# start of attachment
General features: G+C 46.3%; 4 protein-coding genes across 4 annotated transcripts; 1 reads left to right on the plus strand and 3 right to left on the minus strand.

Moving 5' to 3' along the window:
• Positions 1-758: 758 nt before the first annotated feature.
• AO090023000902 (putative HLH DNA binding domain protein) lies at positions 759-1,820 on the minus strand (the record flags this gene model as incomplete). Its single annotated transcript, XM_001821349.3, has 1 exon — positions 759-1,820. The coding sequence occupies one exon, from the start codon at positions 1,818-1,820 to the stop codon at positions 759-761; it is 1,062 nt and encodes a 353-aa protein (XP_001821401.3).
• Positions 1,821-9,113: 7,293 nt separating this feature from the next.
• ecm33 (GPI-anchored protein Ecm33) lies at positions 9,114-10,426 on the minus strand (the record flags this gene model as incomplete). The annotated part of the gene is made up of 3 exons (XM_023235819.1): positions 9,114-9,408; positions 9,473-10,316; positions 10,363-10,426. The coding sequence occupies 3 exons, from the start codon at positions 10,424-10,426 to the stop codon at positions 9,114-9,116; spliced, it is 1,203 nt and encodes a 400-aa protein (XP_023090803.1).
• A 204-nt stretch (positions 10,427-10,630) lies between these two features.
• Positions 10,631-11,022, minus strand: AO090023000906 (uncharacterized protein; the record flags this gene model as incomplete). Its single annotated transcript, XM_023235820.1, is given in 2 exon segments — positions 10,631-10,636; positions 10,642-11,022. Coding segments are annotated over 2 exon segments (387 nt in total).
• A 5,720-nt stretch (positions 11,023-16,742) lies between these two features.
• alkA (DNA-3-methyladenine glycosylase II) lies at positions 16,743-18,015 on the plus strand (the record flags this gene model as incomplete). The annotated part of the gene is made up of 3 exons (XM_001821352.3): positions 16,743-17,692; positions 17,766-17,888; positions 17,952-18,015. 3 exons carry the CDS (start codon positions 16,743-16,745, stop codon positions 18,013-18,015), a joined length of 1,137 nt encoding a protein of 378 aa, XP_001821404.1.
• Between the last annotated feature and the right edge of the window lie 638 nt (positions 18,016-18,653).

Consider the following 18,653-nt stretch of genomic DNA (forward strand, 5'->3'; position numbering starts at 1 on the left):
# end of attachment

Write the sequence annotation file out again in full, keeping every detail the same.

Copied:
General features: G+C 46.3%; 4 protein-coding genes across 4 annotated transcripts; 1 reads left to right on the plus strand and 3 right to left on the minus strand.

Moving 5' to 3' along the window:
• Positions 1-758: 758 nt before the first annotated feature.
• AO090023000902 (putative HLH DNA binding domain protein) lies at positions 759-1,820 on the minus strand (the record flags this gene model as incomplete). Its single annotated transcript, XM_001821349.3, has 1 exon — positions 759-1,820. The coding sequence occupies one exon, from the start codon at positions 1,818-1,820 to the stop codon at positions 759-761; it is 1,062 nt and encodes a 353-aa protein (XP_001821401.3).
• Positions 1,821-9,113: 7,293 nt separating this feature from the next.
• ecm33 (GPI-anchored protein Ecm33) lies at positions 9,114-10,426 on the minus strand (the record flags this gene model as incomplete). The annotated part of the gene is made up of 3 exons (XM_023235819.1): positions 9,114-9,408; positions 9,473-10,316; positions 10,363-10,426. The coding sequence occupies 3 exons, from the start codon at positions 10,424-10,426 to the stop codon at positions 9,114-9,116; spliced, it is 1,203 nt and encodes a 400-aa protein (XP_023090803.1).
• A 204-nt stretch (positions 10,427-10,630) lies between these two features.
• Positions 10,631-11,022, minus strand: AO090023000906 (uncharacterized protein; the record flags this gene model as incomplete). Its single annotated transcript, XM_023235820.1, is given in 2 exon segments — positions 10,631-10,636; positions 10,642-11,022. Coding segments are annotated over 2 exon segments (387 nt in total).
• A 5,720-nt stretch (positions 11,023-16,742) lies between these two features.
• alkA (DNA-3-methyladenine glycosylase II) lies at positions 16,743-18,015 on the plus strand (the record flags this gene model as incomplete). The annotated part of the gene is made up of 3 exons (XM_001821352.3): positions 16,743-17,692; positions 17,766-17,888; positions 17,952-18,015. 3 exons carry the CDS (start codon positions 16,743-16,745, stop codon positions 18,013-18,015), a joined length of 1,137 nt encoding a protein of 378 aa, XP_001821404.1.
• Between the last annotated feature and the right edge of the window lie 638 nt (positions 18,016-18,653).

Consider the following 18,653-nt stretch of genomic DNA (forward strand, 5'->3'; position numbering starts at 1 on the left):